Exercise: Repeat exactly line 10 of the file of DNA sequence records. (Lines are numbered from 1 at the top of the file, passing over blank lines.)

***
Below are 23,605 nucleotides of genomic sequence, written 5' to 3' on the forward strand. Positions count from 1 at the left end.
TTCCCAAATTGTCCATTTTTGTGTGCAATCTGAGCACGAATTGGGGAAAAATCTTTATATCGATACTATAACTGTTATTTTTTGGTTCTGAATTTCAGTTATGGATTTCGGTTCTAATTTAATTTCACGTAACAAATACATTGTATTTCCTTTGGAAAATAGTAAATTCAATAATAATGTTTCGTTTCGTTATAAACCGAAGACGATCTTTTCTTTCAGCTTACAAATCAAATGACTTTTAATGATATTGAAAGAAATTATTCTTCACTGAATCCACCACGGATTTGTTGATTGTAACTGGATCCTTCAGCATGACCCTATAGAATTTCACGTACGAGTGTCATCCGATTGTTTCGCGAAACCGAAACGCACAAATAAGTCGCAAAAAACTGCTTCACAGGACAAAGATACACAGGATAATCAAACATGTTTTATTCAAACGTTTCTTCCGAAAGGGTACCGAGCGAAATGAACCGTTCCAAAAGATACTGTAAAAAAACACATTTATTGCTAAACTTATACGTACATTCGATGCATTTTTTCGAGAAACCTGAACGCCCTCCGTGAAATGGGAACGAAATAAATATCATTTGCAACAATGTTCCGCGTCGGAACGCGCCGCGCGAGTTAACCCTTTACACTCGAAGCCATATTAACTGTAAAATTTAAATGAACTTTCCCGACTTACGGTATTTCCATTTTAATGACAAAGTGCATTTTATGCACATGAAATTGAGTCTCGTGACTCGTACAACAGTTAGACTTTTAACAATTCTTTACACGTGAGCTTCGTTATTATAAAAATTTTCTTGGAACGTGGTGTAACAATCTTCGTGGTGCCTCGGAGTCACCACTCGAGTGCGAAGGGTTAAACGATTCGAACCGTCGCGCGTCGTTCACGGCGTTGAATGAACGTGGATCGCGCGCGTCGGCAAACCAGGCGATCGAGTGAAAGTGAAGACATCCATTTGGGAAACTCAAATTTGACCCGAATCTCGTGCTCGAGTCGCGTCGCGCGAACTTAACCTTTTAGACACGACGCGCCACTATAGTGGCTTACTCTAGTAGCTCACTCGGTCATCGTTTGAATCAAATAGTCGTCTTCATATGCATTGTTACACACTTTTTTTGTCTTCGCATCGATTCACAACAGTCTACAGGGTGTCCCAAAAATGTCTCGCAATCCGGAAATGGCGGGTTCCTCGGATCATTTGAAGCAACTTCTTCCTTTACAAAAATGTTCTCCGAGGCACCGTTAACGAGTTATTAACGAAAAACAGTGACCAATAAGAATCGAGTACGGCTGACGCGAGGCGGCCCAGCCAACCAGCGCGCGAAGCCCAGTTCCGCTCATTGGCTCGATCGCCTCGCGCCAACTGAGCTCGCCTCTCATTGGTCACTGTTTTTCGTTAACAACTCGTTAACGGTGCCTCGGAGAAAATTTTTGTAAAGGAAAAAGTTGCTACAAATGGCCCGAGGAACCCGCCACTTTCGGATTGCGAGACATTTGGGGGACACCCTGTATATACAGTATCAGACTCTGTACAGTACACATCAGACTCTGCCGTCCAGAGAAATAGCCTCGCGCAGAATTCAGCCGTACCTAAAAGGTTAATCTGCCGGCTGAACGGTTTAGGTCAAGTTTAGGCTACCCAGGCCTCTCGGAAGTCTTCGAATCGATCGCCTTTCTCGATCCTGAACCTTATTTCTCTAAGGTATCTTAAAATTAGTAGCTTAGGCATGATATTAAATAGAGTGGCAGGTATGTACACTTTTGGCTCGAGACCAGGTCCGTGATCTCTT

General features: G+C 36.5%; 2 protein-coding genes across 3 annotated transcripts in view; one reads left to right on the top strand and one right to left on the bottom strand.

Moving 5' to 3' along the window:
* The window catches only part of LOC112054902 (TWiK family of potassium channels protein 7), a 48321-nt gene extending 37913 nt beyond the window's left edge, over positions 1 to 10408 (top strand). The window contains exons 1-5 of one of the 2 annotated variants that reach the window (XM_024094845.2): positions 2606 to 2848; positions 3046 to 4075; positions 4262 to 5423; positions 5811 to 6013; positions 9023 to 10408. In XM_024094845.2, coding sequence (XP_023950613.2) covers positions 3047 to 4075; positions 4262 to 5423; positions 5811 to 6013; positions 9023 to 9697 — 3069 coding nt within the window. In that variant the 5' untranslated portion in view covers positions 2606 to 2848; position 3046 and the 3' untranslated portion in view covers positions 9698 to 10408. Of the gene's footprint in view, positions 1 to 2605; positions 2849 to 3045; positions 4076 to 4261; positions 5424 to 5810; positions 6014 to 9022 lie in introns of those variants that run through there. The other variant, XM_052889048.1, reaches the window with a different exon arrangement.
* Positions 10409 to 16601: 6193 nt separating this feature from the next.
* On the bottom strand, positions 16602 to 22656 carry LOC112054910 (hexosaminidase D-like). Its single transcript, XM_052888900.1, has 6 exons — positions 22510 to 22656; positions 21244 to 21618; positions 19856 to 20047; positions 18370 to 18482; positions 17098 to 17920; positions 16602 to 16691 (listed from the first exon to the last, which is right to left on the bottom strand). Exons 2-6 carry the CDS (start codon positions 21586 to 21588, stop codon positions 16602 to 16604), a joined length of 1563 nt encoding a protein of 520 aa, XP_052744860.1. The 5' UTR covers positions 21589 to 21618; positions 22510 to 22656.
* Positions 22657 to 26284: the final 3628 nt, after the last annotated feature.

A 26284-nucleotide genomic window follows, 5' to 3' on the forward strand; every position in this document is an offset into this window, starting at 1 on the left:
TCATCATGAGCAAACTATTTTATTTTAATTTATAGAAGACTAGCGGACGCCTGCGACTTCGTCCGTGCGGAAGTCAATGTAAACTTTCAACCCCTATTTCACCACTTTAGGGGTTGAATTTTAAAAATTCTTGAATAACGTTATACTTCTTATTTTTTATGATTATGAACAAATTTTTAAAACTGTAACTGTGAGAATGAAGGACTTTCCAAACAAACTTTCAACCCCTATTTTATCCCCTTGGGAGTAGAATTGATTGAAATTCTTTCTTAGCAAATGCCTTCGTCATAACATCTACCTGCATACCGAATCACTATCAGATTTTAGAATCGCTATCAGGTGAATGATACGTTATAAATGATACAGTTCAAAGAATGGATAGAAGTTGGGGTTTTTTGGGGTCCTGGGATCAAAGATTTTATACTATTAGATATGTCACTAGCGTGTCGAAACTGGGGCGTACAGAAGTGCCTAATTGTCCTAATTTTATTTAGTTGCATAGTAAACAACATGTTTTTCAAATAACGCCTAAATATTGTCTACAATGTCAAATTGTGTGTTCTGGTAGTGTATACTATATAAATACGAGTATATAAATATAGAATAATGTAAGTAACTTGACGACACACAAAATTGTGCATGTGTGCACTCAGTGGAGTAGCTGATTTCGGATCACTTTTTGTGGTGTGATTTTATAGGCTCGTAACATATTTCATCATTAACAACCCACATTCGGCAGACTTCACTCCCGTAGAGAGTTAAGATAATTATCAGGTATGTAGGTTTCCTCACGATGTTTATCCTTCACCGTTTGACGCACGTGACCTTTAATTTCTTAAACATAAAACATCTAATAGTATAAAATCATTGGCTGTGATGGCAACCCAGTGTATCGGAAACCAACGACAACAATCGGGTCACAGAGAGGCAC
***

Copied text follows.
TCATCATGAGCAAACTATTTTATTTTAATTTATAGAAGACTAGCGGACGCCTGCGACTTCGTCCGTGCGGAAGTCAATGTAAACTTTCAACCCCTATTTCACCACTTTAGGGGTTGAATTTTAAAAATTCTTGAATAACGTTATACTTCTTATTTTTTATGATTATGAACAAATTTTTAAAACTGTAACTGTGAGAATGAAGGACTTTCCAAACAAACTTTCAACCCCTATTTTATCCCCTTGGGAGTAGAATTGATTGAAATTCTTTCTTAGCAAATGCCTTCGTCATAACATCTACCTGCATACCGAATCACTATCAGATTTTAGAATCGCTATCAGGTGAATGATACGTTATAAATGATACAGTTCAAAGAATGGATAGAAGTTGGGGTTTTTTGGGGTCCTGGGATCAAAGATTTTATACTATTAGATATGTCACTAGCGTGTCGAAACTGGGGCGTACAGAAGTGCCTAATTGTCCTAATTTTATTTAGTTGCATAGTAAACAACATGTTTTTCAAATAACGCCTAAATATTGTCTACAATGTCAAATTGTGTGTTCTGGTAGTGTATACTATATAAATACGAGTATATAAATATAGAATAATGTAAGTAACTTGACGACACACAAAATTGTGCATGTGTGCACTCAGTGGAGTAGCTGATTTCGGATCACTTTTTGTGGTGTGATTTTATAGGCTCGTAACATATTTCATCATTAACAACCCACATTCGGCAGACTTCACTCCCGTAGAGAGTTAAGATAATTATCAGGTATGTAGGTTTCCTCACGATGTTTATCCTTCACCGTTTGACGCACGTGACCTTTAATTTCTTAAACATAAAACATCTAATAGTATAAAATCATTGGCTGTGATGGCAACCCAGTGTATCGGAAACCAACGACAACAATCGGGTCACAGAGAGGCAC